A region in Australia is returning to an early coronavirus pandemic days after a six-day blockade that began at midnight on Wednesday, stopping an entire community among a new virus cluster.
The state of South Australia blocked a “switch” in an attempt to eliminate the outbreak of COVID-19, which rose to 22 infections this week in the state capital of Adelaide. Strict measures have closed schools, universities, bars and cafes.
“We are going hard and leaving early,” Prime Minister Stephen Marshall said on Wednesday. “Time is of the essence.”
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Also, only one person from each household will have the right to leave the home every day – and only for specific reasons. Outdoor exercise is prohibited and wearing masks is mandatory.
In addition, restrictions require most factories to close nursing homes in order to block them, and to hold weddings and funerals.
“We have to act fast and decisively, we can’t wait to see how bad this is,” Marshall said.
The group of cases reportedly erupted after a cleaner in a quarantine hotel was exposed to the virus.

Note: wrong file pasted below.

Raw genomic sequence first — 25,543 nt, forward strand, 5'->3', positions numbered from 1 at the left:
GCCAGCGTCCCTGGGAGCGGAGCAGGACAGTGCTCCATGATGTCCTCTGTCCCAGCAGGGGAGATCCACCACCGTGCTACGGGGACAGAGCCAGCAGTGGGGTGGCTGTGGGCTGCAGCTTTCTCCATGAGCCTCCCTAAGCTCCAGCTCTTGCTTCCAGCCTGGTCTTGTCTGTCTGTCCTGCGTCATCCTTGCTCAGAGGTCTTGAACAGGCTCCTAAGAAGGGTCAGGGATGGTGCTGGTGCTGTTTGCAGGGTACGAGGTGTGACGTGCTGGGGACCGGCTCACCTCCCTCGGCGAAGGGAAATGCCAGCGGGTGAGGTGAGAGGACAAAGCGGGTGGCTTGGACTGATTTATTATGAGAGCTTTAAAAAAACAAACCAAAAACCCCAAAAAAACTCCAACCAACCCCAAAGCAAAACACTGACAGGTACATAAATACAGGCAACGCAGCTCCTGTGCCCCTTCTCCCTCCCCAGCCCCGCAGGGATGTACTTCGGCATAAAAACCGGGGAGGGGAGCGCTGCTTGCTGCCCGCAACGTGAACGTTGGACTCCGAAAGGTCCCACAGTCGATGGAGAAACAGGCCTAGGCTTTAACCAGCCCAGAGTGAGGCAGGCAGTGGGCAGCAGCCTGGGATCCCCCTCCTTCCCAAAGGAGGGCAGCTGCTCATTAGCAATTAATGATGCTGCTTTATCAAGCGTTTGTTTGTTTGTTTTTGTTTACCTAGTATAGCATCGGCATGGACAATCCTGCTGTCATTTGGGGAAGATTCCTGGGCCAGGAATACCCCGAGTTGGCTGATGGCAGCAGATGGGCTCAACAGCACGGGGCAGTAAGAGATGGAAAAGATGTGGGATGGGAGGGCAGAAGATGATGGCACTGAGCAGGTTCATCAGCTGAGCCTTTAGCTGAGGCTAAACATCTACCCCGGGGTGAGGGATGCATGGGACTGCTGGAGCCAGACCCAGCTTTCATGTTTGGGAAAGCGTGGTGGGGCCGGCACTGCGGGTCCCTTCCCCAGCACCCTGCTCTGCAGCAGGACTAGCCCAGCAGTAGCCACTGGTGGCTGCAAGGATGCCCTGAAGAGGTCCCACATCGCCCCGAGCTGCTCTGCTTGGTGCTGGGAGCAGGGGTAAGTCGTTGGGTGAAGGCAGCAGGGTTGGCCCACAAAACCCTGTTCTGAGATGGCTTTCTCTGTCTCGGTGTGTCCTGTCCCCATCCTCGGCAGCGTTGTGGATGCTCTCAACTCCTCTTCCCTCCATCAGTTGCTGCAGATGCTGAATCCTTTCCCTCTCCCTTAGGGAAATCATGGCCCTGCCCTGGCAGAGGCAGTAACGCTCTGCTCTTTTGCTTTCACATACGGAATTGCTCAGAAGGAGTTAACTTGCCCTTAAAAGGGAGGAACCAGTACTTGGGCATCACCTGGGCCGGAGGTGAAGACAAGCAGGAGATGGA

Officials are planning another eight days of restrictions after the blockade.
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The state of South Australia – which boasts about 1.7 million people – largely eliminated the transmission of the COVID-19 virus to the community after a nationwide blockade earlier this year.
“There is no second chance to stop the second wave,” Marshall said. “We are at a critical juncture, but we will overcome this.”
Australia is praised for tackling the pandemic, marking five months earlier this month without a new local case. As of Thursday, the country had registered 27,784 cases and 907 deaths.
The Associated Press contributed to this report.